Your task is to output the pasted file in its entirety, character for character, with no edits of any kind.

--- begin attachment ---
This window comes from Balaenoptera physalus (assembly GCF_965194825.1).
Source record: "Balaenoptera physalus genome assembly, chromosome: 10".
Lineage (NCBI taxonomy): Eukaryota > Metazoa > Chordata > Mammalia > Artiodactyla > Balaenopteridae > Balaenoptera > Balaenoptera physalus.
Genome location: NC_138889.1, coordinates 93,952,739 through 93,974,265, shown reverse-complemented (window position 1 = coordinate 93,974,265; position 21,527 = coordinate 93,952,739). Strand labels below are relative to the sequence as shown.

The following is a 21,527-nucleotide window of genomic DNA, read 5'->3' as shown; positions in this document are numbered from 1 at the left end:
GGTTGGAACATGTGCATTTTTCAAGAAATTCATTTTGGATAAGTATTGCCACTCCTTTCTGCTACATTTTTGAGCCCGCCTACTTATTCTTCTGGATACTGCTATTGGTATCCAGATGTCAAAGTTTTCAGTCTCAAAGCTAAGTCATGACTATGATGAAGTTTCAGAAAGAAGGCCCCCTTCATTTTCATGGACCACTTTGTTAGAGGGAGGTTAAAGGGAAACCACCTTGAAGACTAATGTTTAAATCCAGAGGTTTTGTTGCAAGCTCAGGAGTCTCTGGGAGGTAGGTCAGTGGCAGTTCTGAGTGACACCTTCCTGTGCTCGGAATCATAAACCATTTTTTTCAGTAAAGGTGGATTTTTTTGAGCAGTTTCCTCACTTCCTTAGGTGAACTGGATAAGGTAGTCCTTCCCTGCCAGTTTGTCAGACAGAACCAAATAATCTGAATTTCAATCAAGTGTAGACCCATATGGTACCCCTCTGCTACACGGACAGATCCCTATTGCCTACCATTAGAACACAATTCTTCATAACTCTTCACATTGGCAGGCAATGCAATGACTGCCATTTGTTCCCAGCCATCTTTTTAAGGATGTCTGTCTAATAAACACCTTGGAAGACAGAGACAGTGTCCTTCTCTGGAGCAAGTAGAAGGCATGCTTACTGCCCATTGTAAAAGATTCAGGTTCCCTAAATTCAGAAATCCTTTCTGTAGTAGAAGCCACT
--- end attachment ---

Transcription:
This window comes from Balaenoptera physalus (assembly GCF_965194825.1).
Source record: "Balaenoptera physalus genome assembly, chromosome: 10".
Lineage (NCBI taxonomy): Eukaryota > Metazoa > Chordata > Mammalia > Artiodactyla > Balaenopteridae > Balaenoptera > Balaenoptera physalus.
Genome location: NC_138889.1, coordinates 93,952,739 through 93,974,265, shown reverse-complemented (window position 1 = coordinate 93,974,265; position 21,527 = coordinate 93,952,739). Strand labels below are relative to the sequence as shown.

The following is a 21,527-nucleotide window of genomic DNA, read 5'->3' as shown; positions in this document are numbered from 1 at the left end:
GGTTGGAACATGTGCATTTTTCAAGAAATTCATTTTGGATAAGTATTGCCACTCCTTTCTGCTACATTTTTGAGCCCGCCTACTTATTCTTCTGGATACTGCTATTGGTATCCAGATGTCAAAGTTTTCAGTCTCAAAGCTAAGTCATGACTATGATGAAGTTTCAGAAAGAAGGCCCCCTTCATTTTCATGGACCACTTTGTTAGAGGGAGGTTAAAGGGAAACCACCTTGAAGACTAATGTTTAAATCCAGAGGTTTTGTTGCAAGCTCAGGAGTCTCTGGGAGGTAGGTCAGTGGCAGTTCTGAGTGACACCTTCCTGTGCTCGGAATCATAAACCATTTTTTTCAGTAAAGGTGGATTTTTTTGAGCAGTTTCCTCACTTCCTTAGGTGAACTGGATAAGGTAGTCCTTCCCTGCCAGTTTGTCAGACAGAACCAAATAATCTGAATTTCAATCAAGTGTAGACCCATATGGTACCCCTCTGCTACACGGACAGATCCCTATTGCCTACCATTAGAACACAATTCTTCATAACTCTTCACATTGGCAGGCAATGCAATGACTGCCATTTGTTCCCAGCCATCTTTTTAAGGATGTCTGTCTAATAAACACCTTGGAAGACAGAGACAGTGTCCTTCTCTGGAGCAAGTAGAAGGCATGCTTACTGCCCATTGTAAAAGATTCAGGTTCCCTAAATTCAGAAATCCTTTCTGTAGTAGAAGCCACT